We report profound lip and tongue swelling and hypotension in a 71-year-old woman after anesthesia induction. There was no bronchospasm, urticaria, or rash, so anaphylaxis was not initially suspected. She was treated with phenylephrine, ephedrine and boluses of fluid. When hypotension was refractory to these interventions, she was treated for anaphylaxis with epinephrine, diphenhydramine, and dexamethasone. She had an elevated tryptase level (>7 times), consistent with the diagnosis of anaphylaxis. Subsequent allergy testing was inconclusive. This case report presents an association of isolated lip and tongue swelling with anaphylactic reactions.
A perioperative anaphylactic reaction is rare, with a reported incidence of 1 in 6,000 to 1 in 20,000.1 When it happens, anesthesiologists and nurse anesthetists may fail to diagnose the condition due to its variable presentation or coexisting hypotension induced by induction drugs. Multiple etiologies for objective signs of anaphylaxis, such as hemodynamic collapse, high airway pressures, and wheezing, are present in the perioperative milieu. Skin findings may be obscured by surgical drapes, and subjective reports of dyspnea and abdominal symptoms are often impossible to obtain from an anesthetized patient.
Lip and tongue swelling are even rarer presentations of an anaphylactic reaction.2 In 78 severe anaphylactic reactions reported to the Australian Incident Monitoring Study, only 4 cases presented with tongue or airway swelling.2 Here, we present a case report of isolated lip and tongue swelling after anesthesia induction.
JD is a 71-year-old woman with a medical history of end-stage renal disease on hemodialysis, type 2 diabetes mellitus, hypertension, hyperlipidemia, coronary artery disease with a drug-eluting stent placed in the left anterior descending artery, and HIV infection. JD presented for deceased donor kidney transplantation.
A preoperative nuclear medicine stress test was negative for inducible ischemia; preoperative lab test results were remarkable only for elevated blood urea nitrogen and creatinine levels; she had no known drug allergies; and her physical exam was otherwise unremarkable. Midazolam was administered prior to transfer to the OR, and induction of anesthesia was achieved with lidocaine, fentanyl, propofol, rocuronium, and sevoflurane.
During arterial line placement, the patient became mildly hypotensive, which was briskly responsive to phenylephrine boluses. Next, a latex Foley was placed and cefuroxime given. Central access was obtained with difficulty in the right subclavian artery on the second attempt, following 3 unsuccessful attempts at right internal jugular access. After the subclavian central venous catheter ports were drawn back and then flushed with normal saline, the patient became progressively hypotensive and unresponsive to both phenylephrine and ephedrine boluses.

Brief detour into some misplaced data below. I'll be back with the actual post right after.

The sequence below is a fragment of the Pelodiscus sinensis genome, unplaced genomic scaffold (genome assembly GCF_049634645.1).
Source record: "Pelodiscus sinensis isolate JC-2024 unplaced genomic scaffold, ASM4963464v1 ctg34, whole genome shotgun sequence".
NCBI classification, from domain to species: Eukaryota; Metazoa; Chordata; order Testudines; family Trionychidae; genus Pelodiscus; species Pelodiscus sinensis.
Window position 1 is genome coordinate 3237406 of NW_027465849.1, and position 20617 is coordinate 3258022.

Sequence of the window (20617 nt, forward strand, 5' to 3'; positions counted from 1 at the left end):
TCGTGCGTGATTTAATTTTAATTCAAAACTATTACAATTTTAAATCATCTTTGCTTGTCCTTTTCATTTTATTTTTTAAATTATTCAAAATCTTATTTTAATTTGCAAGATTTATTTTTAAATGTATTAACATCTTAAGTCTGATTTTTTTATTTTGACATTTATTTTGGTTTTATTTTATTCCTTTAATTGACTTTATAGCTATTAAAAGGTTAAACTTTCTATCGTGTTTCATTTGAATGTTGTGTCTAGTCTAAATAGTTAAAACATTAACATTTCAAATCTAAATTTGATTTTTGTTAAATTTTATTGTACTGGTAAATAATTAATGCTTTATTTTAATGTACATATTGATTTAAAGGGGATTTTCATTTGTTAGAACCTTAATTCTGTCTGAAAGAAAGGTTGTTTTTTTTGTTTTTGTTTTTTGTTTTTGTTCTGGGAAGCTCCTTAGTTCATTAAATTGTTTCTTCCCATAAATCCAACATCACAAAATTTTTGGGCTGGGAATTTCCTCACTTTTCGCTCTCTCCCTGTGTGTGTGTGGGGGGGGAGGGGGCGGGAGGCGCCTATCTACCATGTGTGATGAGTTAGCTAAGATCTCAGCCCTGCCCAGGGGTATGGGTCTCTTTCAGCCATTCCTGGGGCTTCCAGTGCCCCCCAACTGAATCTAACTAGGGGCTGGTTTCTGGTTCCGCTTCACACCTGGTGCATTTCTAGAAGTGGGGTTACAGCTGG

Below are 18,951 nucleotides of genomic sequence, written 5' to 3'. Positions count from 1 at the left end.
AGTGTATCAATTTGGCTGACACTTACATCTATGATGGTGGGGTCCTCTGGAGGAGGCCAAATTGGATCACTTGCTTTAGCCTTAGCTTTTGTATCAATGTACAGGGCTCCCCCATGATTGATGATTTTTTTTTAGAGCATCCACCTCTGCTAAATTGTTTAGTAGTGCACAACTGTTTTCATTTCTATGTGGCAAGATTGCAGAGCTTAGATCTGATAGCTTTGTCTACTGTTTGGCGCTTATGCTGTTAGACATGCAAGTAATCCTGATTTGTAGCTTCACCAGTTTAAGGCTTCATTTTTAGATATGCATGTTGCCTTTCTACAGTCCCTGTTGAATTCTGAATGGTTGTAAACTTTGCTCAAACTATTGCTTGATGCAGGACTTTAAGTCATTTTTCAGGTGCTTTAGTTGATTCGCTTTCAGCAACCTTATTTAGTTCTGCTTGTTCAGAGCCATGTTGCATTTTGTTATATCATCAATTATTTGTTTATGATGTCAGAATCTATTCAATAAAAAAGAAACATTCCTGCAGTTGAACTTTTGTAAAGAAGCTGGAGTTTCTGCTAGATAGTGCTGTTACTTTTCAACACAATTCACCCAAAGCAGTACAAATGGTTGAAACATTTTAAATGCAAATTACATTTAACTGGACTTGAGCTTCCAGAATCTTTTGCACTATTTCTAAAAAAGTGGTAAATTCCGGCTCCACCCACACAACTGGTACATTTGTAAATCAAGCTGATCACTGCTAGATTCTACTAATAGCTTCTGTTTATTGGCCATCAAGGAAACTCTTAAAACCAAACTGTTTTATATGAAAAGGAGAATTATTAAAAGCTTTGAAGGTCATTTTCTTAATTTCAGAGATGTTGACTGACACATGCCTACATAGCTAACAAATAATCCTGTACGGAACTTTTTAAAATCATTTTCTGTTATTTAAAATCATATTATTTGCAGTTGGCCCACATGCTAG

There was immediate concern about tension pneumothorax. Bilateral breath sounds were present without wheezing; ultrasound was used to confirm bilateral sliding signs were present to further exclude pneumothorax. A stat chest x-ray was obtained. Peak airway pressures were normal. The patient’s blood pressure dropped to 45/30 mm Hg and sevoflurane was turned off, but the patient was then noted to have an enlarged tongue, raising concern for anaphylaxis (Figures 1 and 2). The Foley was immediately removed while epinephrine was administered in 3 boluses of 10 mcg each, and dexamethasone and diphenhydramine were administered, which rapidly improved hemodynamics.
The case was canceled, and the patient was extubated in the PACU following reduction in tongue swelling. The patient was admitted to the surgical ICU for observation. She was reintubated for dyspnea and airway edema 6 hours later, with use of propofol and rocuronium, and without recurrence of hypotension. She was extubated the next day and discharged home on the third day of admission without complication.
Immediately after anesthesia induction, a tryptase level was obtained. It was elevated at 78 mcg/L (reference range, ≤10.9 mcg/L), essentially confirming an anaphylactic reaction. The tryptase value returned to baseline after 24 hours. Further workup was significant for negative latex-specific immunoglobulin E, negative KIT mutation, negative bone marrow biopsy for mast cell disease, and negative test result for hereditary angioedema. Limited drug allergy testing was negative for penicillin, but induction drug testing was not performed.
There are multiple etiologies for isolated tongue swelling, including mechanical trauma, venous/lymphatic outflow obstruction, anaphylaxis, and localized application of chemicals. None but anaphylaxis is associated with hypotension.3
The tongue swelling associated with anaphylaxis may last for several hours to days. It is prudent not to extubate these patients once tongue swelling is recognized. Health care professionals should be aware of an association of isolated lip and tongue swelling with anaphylactic reactions. Prompt administration of epinephrine may help prevent life-threatening consequences in these patients.
The authors reported no relevant financial disclosures. The corresponding author is Dr Banik, at firstname.lastname@example.org.